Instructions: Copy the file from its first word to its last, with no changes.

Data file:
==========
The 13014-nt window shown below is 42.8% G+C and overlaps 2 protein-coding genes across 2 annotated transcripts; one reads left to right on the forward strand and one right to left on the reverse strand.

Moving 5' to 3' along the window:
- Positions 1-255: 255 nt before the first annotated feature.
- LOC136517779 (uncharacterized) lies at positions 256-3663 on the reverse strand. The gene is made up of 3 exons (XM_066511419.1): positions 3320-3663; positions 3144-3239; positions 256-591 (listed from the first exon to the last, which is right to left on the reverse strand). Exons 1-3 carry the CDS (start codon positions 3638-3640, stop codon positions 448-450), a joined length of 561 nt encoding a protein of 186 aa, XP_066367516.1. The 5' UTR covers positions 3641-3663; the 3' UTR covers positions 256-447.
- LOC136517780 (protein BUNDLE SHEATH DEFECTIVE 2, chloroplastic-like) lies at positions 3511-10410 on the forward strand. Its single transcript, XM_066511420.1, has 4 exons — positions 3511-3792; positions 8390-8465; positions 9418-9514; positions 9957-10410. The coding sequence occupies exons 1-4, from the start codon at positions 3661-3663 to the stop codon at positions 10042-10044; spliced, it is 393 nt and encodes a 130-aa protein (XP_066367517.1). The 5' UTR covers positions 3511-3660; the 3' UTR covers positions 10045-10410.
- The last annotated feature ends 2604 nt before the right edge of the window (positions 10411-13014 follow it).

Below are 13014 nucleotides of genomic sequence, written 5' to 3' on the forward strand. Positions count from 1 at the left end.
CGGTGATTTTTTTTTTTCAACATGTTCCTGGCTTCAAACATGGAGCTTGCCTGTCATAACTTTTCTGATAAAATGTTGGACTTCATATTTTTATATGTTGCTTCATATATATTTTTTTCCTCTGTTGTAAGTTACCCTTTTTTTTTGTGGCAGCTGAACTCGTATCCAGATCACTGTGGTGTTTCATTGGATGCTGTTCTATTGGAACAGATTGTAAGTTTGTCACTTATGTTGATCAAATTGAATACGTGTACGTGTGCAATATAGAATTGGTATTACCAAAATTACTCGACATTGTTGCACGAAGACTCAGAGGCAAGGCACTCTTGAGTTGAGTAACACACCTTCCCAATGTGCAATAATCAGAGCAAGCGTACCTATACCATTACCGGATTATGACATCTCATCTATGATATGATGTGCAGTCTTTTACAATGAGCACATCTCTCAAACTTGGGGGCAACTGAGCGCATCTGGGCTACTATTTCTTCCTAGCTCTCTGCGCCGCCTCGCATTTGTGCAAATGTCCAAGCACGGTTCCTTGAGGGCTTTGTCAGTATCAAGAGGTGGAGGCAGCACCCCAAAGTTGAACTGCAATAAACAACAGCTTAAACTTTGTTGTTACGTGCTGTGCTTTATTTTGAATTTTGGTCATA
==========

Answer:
The 13014-nt window shown below is 42.8% G+C and overlaps 2 protein-coding genes across 2 annotated transcripts; one reads left to right on the forward strand and one right to left on the reverse strand.

Moving 5' to 3' along the window:
- Positions 1-255: 255 nt before the first annotated feature.
- LOC136517779 (uncharacterized) lies at positions 256-3663 on the reverse strand. The gene is made up of 3 exons (XM_066511419.1): positions 3320-3663; positions 3144-3239; positions 256-591 (listed from the first exon to the last, which is right to left on the reverse strand). Exons 1-3 carry the CDS (start codon positions 3638-3640, stop codon positions 448-450), a joined length of 561 nt encoding a protein of 186 aa, XP_066367516.1. The 5' UTR covers positions 3641-3663; the 3' UTR covers positions 256-447.
- LOC136517780 (protein BUNDLE SHEATH DEFECTIVE 2, chloroplastic-like) lies at positions 3511-10410 on the forward strand. Its single transcript, XM_066511420.1, has 4 exons — positions 3511-3792; positions 8390-8465; positions 9418-9514; positions 9957-10410. The coding sequence occupies exons 1-4, from the start codon at positions 3661-3663 to the stop codon at positions 10042-10044; spliced, it is 393 nt and encodes a 130-aa protein (XP_066367517.1). The 5' UTR covers positions 3511-3660; the 3' UTR covers positions 10045-10410.
- The last annotated feature ends 2604 nt before the right edge of the window (positions 10411-13014 follow it).

Below are 13014 nucleotides of genomic sequence, written 5' to 3' on the forward strand. Positions count from 1 at the left end.
CGGTGATTTTTTTTTTTCAACATGTTCCTGGCTTCAAACATGGAGCTTGCCTGTCATAACTTTTCTGATAAAATGTTGGACTTCATATTTTTATATGTTGCTTCATATATATTTTTTTCCTCTGTTGTAAGTTACCCTTTTTTTTTGTGGCAGCTGAACTCGTATCCAGATCACTGTGGTGTTTCATTGGATGCTGTTCTATTGGAACAGATTGTAAGTTTGTCACTTATGTTGATCAAATTGAATACGTGTACGTGTGCAATATAGAATTGGTATTACCAAAATTACTCGACATTGTTGCACGAAGACTCAGAGGCAAGGCACTCTTGAGTTGAGTAACACACCTTCCCAATGTGCAATAATCAGAGCAAGCGTACCTATACCATTACCGGATTATGACATCTCATCTATGATATGATGTGCAGTCTTTTACAATGAGCACATCTCTCAAACTTGGGGGCAACTGAGCGCATCTGGGCTACTATTTCTTCCTAGCTCTCTGCGCCGCCTCGCATTTGTGCAAATGTCCAAGCACGGTTCCTTGAGGGCTTTGTCAGTATCAAGAGGTGGAGGCAGCACCCCAAAGTTGAACTGCAATAAACAACAGCTTAAACTTTGTTGTTACGTGCTGTGCTTTATTTTGAATTTTGGTCATA